False Positivity & How To Embrace Discomfort…

Much of our lives focus on positive emotions. You only have to flick through a magazine or turn to social media to see messages of positivism screaming out from the page – but why do we put such onus on the importance of positive feelings? Granted, it is encouraging and supportive to see affirmations of positivity punctuating a society that is over-flowing with negative behaviours – but are we then placing too much emphasis on positivity, to the detriment of our own negative emotions?

Recently, I came across a powerful TED Talk by psychologist Susan David, “Why It’s Good to Embrace Negative Feelings”, where she discusses how the manner in which we cope with our emotions has the power to shape every aspect of our lives.

Society as it stands, encourages us to look at the world and ourselves through rose-tinted glasses and the message of positive thinking spans far and wide. However, Susan argues that allowing ourselves to embrace the “bad stuff” – from sadness and anger to jealousy, and even grief – enables us to be more fulfilled in our lives, than if we ignore these emotions and categorise them as “negative”.

Personally, I think that Susan has a point. Encouraging an emotion that is likely to send us into turmoil isn’t something we would ever consider doing, choosing instead to tuck those emotions away in a nice little box to deal with later – but rarely do we revisit them. Susan suggests that “when we push aside normal emotions to embrace false positivity, we lose our capacity to develop skills to deal with the world as it is, not as we wish it to be”.  Such emphasis on positive thinking, leaves us lacking in the relevant qualities we need to conquer the things in life that might be painful to us: loss, betrayal, disappointment, rejection and ignorance, to name a few.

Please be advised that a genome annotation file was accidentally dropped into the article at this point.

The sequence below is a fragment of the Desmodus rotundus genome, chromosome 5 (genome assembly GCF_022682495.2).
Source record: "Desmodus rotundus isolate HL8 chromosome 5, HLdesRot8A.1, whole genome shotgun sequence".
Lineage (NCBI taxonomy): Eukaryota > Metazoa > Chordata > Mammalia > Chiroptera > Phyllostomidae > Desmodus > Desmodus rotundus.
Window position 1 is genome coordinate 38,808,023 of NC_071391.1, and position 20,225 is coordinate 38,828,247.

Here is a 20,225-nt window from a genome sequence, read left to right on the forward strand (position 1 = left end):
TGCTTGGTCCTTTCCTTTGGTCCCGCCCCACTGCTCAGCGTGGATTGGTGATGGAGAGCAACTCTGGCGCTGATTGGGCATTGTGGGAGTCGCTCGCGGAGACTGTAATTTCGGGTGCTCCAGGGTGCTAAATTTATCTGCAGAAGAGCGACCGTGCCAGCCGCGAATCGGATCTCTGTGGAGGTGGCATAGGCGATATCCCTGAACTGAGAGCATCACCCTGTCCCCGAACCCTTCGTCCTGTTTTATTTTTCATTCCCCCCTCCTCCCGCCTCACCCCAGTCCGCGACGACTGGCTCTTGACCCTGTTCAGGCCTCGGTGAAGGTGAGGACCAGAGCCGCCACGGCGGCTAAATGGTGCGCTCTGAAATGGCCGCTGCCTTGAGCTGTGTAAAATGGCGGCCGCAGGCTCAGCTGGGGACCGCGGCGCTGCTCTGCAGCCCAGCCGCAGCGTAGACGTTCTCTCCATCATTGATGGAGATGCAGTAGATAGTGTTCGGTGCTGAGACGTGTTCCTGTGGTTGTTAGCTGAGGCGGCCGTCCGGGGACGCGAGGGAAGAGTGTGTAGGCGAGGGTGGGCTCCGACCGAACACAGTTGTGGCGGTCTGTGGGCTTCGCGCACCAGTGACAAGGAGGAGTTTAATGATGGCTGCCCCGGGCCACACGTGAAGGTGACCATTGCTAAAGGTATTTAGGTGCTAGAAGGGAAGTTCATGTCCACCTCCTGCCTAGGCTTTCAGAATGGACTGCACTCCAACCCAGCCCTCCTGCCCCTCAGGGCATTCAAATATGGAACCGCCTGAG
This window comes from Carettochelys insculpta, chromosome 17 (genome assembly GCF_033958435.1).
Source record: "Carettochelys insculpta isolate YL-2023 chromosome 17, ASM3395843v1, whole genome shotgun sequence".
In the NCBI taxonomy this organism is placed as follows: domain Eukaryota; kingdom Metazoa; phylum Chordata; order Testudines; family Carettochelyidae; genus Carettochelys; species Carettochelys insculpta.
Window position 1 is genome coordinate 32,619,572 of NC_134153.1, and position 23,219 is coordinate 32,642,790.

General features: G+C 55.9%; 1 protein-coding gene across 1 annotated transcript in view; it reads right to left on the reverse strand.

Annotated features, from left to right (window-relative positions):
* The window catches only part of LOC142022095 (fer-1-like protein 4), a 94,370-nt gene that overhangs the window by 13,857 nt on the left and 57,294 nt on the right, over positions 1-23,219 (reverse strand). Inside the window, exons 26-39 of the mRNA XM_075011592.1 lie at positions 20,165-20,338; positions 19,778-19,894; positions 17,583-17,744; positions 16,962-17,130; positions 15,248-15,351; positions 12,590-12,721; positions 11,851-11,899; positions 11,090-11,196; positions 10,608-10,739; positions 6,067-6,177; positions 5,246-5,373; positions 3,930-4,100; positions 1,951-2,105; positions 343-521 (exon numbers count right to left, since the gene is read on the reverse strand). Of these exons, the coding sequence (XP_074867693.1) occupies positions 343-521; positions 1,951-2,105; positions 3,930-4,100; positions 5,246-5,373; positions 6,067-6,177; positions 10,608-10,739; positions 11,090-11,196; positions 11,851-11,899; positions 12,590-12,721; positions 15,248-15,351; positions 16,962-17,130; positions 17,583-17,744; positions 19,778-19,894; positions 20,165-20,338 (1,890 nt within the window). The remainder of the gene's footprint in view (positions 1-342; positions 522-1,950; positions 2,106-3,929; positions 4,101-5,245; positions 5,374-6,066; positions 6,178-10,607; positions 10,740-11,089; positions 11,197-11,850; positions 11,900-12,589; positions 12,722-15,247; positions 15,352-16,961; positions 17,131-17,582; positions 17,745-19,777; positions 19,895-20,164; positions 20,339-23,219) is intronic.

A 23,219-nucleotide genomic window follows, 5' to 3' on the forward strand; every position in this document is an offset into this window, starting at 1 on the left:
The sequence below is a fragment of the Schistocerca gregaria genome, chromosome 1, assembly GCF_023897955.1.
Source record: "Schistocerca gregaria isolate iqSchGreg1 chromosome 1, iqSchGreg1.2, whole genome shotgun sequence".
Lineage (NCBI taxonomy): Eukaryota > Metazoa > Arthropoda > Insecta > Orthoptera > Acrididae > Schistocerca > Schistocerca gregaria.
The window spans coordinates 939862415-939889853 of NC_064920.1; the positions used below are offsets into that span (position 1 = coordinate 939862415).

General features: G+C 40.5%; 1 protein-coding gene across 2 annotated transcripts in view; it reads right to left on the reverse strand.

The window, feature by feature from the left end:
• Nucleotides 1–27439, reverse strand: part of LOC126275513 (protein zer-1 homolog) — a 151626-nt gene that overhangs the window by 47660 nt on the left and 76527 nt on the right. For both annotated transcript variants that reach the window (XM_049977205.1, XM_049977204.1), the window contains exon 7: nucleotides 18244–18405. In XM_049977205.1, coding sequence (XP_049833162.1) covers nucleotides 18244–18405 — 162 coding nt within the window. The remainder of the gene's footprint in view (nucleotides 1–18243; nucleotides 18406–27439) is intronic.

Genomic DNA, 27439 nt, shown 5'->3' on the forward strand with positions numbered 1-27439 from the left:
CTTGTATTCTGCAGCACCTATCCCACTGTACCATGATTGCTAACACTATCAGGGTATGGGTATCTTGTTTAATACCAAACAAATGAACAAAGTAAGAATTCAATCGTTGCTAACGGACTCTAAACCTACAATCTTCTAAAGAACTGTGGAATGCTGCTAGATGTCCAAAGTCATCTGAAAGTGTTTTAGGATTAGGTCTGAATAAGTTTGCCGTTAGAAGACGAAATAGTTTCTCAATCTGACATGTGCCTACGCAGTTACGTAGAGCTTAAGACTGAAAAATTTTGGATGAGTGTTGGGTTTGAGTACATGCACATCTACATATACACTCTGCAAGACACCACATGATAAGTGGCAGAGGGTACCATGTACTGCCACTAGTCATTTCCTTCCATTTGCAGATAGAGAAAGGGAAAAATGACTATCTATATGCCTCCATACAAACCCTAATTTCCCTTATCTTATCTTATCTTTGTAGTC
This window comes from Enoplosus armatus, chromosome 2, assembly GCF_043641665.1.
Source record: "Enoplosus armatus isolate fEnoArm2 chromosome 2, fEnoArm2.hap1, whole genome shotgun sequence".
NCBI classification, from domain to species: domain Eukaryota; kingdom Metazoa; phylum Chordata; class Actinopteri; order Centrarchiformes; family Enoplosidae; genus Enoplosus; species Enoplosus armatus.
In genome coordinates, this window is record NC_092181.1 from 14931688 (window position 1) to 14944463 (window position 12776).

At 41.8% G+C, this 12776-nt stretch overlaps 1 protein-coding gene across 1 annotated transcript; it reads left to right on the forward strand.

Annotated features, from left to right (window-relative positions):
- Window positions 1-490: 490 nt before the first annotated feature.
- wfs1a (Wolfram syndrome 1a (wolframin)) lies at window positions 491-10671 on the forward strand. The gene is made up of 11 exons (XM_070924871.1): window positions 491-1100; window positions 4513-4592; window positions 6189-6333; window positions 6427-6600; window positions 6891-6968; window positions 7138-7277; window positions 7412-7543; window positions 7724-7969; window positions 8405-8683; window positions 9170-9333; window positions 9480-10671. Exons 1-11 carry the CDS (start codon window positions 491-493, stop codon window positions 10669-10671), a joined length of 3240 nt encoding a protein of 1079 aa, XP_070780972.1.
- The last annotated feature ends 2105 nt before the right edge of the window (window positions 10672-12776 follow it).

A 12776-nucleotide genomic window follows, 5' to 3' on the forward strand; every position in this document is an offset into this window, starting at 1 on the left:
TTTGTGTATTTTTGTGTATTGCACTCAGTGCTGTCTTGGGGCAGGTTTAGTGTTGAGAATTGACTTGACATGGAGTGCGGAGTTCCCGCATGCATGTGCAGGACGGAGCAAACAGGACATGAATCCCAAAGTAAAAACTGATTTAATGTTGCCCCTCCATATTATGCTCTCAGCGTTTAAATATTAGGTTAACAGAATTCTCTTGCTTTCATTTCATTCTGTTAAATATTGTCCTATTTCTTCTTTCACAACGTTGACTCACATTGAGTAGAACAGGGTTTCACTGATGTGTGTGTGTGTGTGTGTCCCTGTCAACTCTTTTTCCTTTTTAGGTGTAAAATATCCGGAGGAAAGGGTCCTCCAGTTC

Susan’s patients tell her (and I’m sure that we’re all familiar with this too), that they “just want this feeling to go away”. But surely, isn’t part of living to feel? “I understand,” Susan says to these patients. “But you have dead people’s goals.”

“Only dead people never get unwanted or inconvenienced by their feelings. Only dead people never get stressed, never get broken hearts, never experience the disappointment that comes with failure. Tough emotions are part of our contract with life.” 

Positive attitudes are not hard to come by, especially now that the self-love, body image and self-care movements are integrated in society – but I worry that we don’t take care of our negative emotions well enough for us to have emotional stability. 

Susan’s parting gift, is to tell us that “discomfort is the price of admission to a meaningful life”. Let that sink in for a moment. “Discomfort is the price of admission to a meaningful life,” she continues, “you don’t get to have a meaningful career, or raise a family, or leave the world a better place without stress and discomfort.”

For me, that’s the point.

Without discomfort, we wouldn’t be able to challenge.

Without discomfort, we wouldn’t be able to push ourselves.

Without discomfort, we wouldn’t know when the good times really are.

Without discomfort, we wouldn’t know if we were making a change in the world.

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